This session examines the development and evolution of sustainability bonds in emerging market debt, how they can be used for impact in developing and emerging economies and allow investors to be more targeted.
Mary-Therese Barton joined Pictet Asset Management in 2004 and is the head of emerging debt, responsible for the $10 billion franchise. Before taking up her current position in 2018, she was a member of the team for 14 years, first as an analyst, then as a senior investment manager.
Prior to joining Pictet, Barton worked at Dun & Bradstreet, where she was an economist focusing on European countries.
Barton graduated with a BA (Hons) in Philosophy, Politics and Economics from Balliol College, Oxford. She also holds an MSc with distinction in Development Finance from the Centre for Financial Management Studies, SOAS (School of Oriental and African Studies), part of the University of London. Mary-Therese is also a Chartered Financial Analyst (CFA) charterholder.
Farah Hussain is a senior financial officer at the World Bank Treasury based in Washington DC. As Treasury Regional Coordinator for the East Asia and Pacific region, she leads the design and implementation of financial solutions to help clients to help clients: (1) access financing for development by mobilising World Bank Group resources and private sector financing; (2) mitigate the impact of financial, natural disaster and commodity risks by facilitating access to market-based risk management tools; and (3) strengthen capacity to implement efficient risk management strategies by providing advisory services.
Hussain specialises in sustainable financing, including green, social and sustainable bonds. She provides technical assistance to countries to develop local green and sustainable bond markets, including developing policy frameworks, identifying eligible projects, developing impact reports, and supporting capacity building among key stakeholders as part of the World Bank Group’s efforts to promote sustainable investment solutions. Her technical assistance engagements in Malaysia, Fiji, and Indonesia resulted in the issuance of the first green “sukuk” in the world; first sovereign green bond by an emerging market; first corporate green bond in Indonesia; the development of the ASEAN green bond guidelines and Indonesian green bond regulations. She was awarded the World Bank Group President’s award and the East Asia Vice Presidency award for her work on the green sukuk. Her green bond projects in Malaysia, Fiji and Indonesia have won a number of highly prestigious international awards. Hussain is one of the authors of the World Bank Guide on Green Bond Proceeds Management & Reporting for Public Sector Issuers.
Before joining the World Bank Treasury, she worked for the Multilateral Investment Guarantee Agency (MIGA), a member of the World Bank Group that provides guarantees to attract investors and private insurers into the world’s poorest countries and fragile and conflict-affected environments. Prior to joining the World Bank Group, Hussain worked for BNP Paribas and ING Barings, investment banks in London.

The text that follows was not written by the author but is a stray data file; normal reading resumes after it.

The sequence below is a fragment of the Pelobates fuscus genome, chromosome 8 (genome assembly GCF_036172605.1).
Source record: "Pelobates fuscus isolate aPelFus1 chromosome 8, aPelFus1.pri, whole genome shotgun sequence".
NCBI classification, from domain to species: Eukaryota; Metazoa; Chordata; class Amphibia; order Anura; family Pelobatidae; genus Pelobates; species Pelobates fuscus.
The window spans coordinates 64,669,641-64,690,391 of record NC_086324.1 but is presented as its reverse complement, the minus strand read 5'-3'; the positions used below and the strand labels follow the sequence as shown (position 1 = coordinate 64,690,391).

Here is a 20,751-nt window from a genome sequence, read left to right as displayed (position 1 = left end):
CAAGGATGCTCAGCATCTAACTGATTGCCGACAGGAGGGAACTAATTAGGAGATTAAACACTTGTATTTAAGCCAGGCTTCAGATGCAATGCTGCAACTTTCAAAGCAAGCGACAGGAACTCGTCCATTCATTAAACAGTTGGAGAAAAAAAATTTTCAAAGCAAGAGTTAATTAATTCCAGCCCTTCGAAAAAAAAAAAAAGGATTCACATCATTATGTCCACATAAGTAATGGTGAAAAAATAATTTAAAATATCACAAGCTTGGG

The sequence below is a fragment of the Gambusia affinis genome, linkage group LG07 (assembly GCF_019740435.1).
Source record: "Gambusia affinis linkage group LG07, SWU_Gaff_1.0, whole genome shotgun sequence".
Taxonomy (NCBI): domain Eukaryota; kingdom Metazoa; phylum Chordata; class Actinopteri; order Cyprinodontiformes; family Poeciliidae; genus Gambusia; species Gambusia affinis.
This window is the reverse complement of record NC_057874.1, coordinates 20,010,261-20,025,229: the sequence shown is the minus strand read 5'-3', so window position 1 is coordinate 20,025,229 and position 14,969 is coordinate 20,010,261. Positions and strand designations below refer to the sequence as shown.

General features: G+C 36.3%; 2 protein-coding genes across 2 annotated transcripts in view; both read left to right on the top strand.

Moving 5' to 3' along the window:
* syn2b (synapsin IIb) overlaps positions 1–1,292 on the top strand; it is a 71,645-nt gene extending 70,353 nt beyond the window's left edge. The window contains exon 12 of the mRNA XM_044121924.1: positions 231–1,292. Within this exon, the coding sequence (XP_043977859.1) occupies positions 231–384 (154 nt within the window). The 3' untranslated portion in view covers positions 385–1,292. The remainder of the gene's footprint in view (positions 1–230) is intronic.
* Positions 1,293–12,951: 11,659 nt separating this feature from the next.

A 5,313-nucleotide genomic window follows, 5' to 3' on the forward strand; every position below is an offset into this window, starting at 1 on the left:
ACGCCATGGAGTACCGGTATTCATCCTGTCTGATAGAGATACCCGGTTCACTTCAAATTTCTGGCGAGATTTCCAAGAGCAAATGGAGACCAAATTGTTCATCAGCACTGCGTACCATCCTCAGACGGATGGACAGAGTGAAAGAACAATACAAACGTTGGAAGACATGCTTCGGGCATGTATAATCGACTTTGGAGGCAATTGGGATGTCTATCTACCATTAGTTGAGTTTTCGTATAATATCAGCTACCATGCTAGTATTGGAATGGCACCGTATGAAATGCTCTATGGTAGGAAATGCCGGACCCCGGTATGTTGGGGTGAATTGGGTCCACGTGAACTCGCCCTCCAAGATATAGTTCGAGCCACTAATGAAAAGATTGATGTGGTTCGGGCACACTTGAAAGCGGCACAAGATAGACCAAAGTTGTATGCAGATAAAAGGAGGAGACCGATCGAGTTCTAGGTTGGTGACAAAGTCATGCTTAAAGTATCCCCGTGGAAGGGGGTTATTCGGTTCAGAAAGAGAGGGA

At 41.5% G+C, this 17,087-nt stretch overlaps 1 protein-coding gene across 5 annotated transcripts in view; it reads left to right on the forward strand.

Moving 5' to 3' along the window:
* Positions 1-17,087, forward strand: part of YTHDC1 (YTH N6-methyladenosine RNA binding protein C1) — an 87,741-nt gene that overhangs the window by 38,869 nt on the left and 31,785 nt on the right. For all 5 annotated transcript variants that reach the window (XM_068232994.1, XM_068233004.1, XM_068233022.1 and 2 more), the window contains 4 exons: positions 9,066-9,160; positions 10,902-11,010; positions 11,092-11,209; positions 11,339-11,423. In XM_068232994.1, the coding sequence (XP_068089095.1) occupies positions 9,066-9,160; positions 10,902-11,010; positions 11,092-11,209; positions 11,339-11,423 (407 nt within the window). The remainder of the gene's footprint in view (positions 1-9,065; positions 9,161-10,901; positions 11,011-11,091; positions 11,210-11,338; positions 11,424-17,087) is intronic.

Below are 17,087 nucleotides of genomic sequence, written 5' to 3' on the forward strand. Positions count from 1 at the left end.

Tate has been an investment industry media publisher and conference producer since 1996. In his media career, Tate has launched and overseen dozens of print and
electronic publications. He is the chief executive and major shareholder of Conexus Financial, which was formed in 2005, and is headquartered in Sydney, Australia.
The company stages more than 20 conferences and events each year –
in cities which have included London, New York, San Francisco, Los Angeles, Amsterdam, Beijing, Sydney and Melbourne – and publishes three media brands,
including the global website and strategy newsletter for global
institutional investors www.top1000funds.com. One of the company’s signature events is the bi-annual Fiduciary Investors Symposium. Conexus Financial’s
events aim to place the responsibilities of investors in wider societal, and political contexts, as well as promote the long-term stability of markets and sustainable
retirement incomes. Tate served for seven years on the board of Australia’s most high profile homeless charity, The Wayside Chapel; and he has underwritten the
welfare of 60,000 people in 28 villages throughout Uganda via The Hunger Project.
Will you invest in sustainable bonds in emerging and frontier markets in the next year?
- No - because concerned about sovereign risk
- No - because the exposure is too narrow
- No - only have equities exposures in emerging markets
What will it take for you to expand your portfolio in emerging and frontier markets in the next year?
- Multilateral development banks like the World Bank to facilitate such transactions and ensure alignment with international best practice
- Credit enhancement
- Benchmark size issuances
- Clarity about use of proceeds